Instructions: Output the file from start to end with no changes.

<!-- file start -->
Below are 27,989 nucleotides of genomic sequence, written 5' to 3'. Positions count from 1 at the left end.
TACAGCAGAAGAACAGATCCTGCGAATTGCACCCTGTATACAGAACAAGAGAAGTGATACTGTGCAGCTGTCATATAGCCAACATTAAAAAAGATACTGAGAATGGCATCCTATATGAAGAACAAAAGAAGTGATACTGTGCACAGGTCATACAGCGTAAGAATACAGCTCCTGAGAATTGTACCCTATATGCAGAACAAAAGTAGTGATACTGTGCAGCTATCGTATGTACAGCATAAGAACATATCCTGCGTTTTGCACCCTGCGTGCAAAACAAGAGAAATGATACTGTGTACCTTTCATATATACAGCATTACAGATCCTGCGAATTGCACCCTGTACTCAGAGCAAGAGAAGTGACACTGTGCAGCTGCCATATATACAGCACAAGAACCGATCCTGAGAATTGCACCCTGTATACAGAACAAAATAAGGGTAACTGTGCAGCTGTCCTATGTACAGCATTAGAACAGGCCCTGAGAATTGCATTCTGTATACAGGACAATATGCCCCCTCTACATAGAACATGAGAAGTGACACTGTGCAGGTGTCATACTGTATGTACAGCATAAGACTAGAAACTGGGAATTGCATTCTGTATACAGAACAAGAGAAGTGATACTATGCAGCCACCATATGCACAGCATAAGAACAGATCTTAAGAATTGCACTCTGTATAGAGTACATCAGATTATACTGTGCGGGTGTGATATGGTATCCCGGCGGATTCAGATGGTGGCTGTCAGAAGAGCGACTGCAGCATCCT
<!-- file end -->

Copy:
Below are 27,989 nucleotides of genomic sequence, written 5' to 3'. Positions count from 1 at the left end.
TACAGCAGAAGAACAGATCCTGCGAATTGCACCCTGTATACAGAACAAGAGAAGTGATACTGTGCAGCTGTCATATAGCCAACATTAAAAAAGATACTGAGAATGGCATCCTATATGAAGAACAAAAGAAGTGATACTGTGCACAGGTCATACAGCGTAAGAATACAGCTCCTGAGAATTGTACCCTATATGCAGAACAAAAGTAGTGATACTGTGCAGCTATCGTATGTACAGCATAAGAACATATCCTGCGTTTTGCACCCTGCGTGCAAAACAAGAGAAATGATACTGTGTACCTTTCATATATACAGCATTACAGATCCTGCGAATTGCACCCTGTACTCAGAGCAAGAGAAGTGACACTGTGCAGCTGCCATATATACAGCACAAGAACCGATCCTGAGAATTGCACCCTGTATACAGAACAAAATAAGGGTAACTGTGCAGCTGTCCTATGTACAGCATTAGAACAGGCCCTGAGAATTGCATTCTGTATACAGGACAATATGCCCCCTCTACATAGAACATGAGAAGTGACACTGTGCAGGTGTCATACTGTATGTACAGCATAAGACTAGAAACTGGGAATTGCATTCTGTATACAGAACAAGAGAAGTGATACTATGCAGCCACCATATGCACAGCATAAGAACAGATCTTAAGAATTGCACTCTGTATAGAGTACATCAGATTATACTGTGCGGGTGTGATATGGTATCCCGGCGGATTCAGATGGTGGCTGTCAGAAGAGCGACTGCAGCATCCT